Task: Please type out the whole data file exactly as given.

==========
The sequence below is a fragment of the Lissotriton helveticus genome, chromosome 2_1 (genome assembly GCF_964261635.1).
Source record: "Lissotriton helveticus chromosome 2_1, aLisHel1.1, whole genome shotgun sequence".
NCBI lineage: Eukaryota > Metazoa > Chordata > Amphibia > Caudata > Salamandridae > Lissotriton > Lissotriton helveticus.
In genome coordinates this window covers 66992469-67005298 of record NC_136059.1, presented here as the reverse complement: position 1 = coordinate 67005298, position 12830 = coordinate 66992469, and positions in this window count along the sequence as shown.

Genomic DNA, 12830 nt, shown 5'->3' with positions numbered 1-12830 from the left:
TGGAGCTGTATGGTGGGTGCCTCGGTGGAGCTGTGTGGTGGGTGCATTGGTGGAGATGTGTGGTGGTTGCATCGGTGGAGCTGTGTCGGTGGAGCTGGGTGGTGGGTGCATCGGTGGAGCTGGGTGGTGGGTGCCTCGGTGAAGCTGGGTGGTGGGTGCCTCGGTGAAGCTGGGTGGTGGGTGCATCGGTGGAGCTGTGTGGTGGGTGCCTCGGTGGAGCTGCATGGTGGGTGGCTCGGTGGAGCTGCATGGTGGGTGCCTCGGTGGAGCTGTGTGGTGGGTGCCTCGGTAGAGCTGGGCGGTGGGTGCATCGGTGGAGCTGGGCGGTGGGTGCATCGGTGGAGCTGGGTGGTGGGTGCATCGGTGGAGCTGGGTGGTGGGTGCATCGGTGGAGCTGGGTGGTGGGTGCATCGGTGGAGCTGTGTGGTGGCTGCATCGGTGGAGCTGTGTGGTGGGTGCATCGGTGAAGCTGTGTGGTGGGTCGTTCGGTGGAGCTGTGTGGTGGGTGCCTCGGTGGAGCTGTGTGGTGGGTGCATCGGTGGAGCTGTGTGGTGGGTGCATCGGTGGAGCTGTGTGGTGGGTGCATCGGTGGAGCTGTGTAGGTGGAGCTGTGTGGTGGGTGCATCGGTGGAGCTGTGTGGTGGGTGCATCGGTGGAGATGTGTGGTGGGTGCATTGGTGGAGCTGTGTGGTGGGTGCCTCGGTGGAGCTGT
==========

The sequence below is a fragment of the Lissotriton helveticus genome, chromosome 2_1 (genome assembly GCF_964261635.1).
Source record: "Lissotriton helveticus chromosome 2_1, aLisHel1.1, whole genome shotgun sequence".
NCBI lineage: Eukaryota > Metazoa > Chordata > Amphibia > Caudata > Salamandridae > Lissotriton > Lissotriton helveticus.
In genome coordinates this window covers 66992469-67005298 of record NC_136059.1, presented here as the reverse complement: position 1 = coordinate 67005298, position 12830 = coordinate 66992469, and positions in this window count along the sequence as shown.

Genomic DNA, 12830 nt, shown 5'->3' with positions numbered 1-12830 from the left:
TGGAGCTGTATGGTGGGTGCCTCGGTGGAGCTGTGTGGTGGGTGCATTGGTGGAGATGTGTGGTGGTTGCATCGGTGGAGCTGTGTCGGTGGAGCTGGGTGGTGGGTGCATCGGTGGAGCTGGGTGGTGGGTGCCTCGGTGAAGCTGGGTGGTGGGTGCCTCGGTGAAGCTGGGTGGTGGGTGCATCGGTGGAGCTGTGTGGTGGGTGCCTCGGTGGAGCTGCATGGTGGGTGGCTCGGTGGAGCTGCATGGTGGGTGCCTCGGTGGAGCTGTGTGGTGGGTGCCTCGGTAGAGCTGGGCGGTGGGTGCATCGGTGGAGCTGGGCGGTGGGTGCATCGGTGGAGCTGGGTGGTGGGTGCATCGGTGGAGCTGGGTGGTGGGTGCATCGGTGGAGCTGGGTGGTGGGTGCATCGGTGGAGCTGTGTGGTGGCTGCATCGGTGGAGCTGTGTGGTGGGTGCATCGGTGAAGCTGTGTGGTGGGTCGTTCGGTGGAGCTGTGTGGTGGGTGCCTCGGTGGAGCTGTGTGGTGGGTGCATCGGTGGAGCTGTGTGGTGGGTGCATCGGTGGAGCTGTGTGGTGGGTGCATCGGTGGAGCTGTGTAGGTGGAGCTGTGTGGTGGGTGCATCGGTGGAGCTGTGTGGTGGGTGCATCGGTGGAGATGTGTGGTGGGTGCATTGGTGGAGCTGTGTGGTGGGTGCCTCGGTGGAGCTGT